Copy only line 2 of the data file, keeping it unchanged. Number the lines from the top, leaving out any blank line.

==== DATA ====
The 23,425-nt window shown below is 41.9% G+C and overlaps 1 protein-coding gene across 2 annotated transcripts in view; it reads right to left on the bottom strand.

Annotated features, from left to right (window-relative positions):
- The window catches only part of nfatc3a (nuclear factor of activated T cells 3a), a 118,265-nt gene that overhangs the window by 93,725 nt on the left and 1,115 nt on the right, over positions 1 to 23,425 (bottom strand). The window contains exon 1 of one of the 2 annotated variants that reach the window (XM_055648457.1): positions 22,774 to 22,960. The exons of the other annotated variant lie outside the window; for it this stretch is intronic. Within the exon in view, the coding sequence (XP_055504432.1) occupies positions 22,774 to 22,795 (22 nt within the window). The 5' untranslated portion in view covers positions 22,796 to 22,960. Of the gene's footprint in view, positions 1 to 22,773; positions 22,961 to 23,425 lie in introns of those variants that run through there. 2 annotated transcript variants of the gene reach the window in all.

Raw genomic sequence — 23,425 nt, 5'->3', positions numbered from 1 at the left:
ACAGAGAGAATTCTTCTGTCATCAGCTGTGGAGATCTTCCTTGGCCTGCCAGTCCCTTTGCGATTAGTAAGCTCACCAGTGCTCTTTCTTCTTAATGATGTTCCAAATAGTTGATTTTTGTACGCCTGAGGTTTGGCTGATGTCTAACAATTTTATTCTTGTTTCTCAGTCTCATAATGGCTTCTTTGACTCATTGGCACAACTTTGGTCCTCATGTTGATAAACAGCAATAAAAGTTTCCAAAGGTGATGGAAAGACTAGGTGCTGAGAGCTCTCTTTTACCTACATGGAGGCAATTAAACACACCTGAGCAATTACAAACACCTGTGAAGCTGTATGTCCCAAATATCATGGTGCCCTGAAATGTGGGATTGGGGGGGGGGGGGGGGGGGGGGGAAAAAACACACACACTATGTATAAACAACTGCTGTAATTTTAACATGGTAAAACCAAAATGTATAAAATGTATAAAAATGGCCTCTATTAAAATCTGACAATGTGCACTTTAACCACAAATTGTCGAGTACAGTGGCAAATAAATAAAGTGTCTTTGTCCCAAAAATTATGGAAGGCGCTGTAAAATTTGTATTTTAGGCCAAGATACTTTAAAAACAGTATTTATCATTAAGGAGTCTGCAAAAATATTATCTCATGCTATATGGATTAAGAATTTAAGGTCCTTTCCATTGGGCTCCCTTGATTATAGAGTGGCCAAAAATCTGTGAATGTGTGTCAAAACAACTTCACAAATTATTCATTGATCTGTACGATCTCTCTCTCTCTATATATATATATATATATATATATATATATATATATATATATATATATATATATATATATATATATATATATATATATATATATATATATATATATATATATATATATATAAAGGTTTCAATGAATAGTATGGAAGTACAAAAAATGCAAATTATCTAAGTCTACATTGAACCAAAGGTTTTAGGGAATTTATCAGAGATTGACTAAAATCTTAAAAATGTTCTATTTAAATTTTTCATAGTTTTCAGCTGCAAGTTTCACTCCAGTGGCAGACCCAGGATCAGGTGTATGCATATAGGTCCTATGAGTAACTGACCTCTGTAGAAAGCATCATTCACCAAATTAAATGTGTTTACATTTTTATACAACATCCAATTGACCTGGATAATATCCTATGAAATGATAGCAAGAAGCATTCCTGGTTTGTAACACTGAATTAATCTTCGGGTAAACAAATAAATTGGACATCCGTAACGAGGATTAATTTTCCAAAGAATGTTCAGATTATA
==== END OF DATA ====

Annotated features, from left to right (window-relative positions):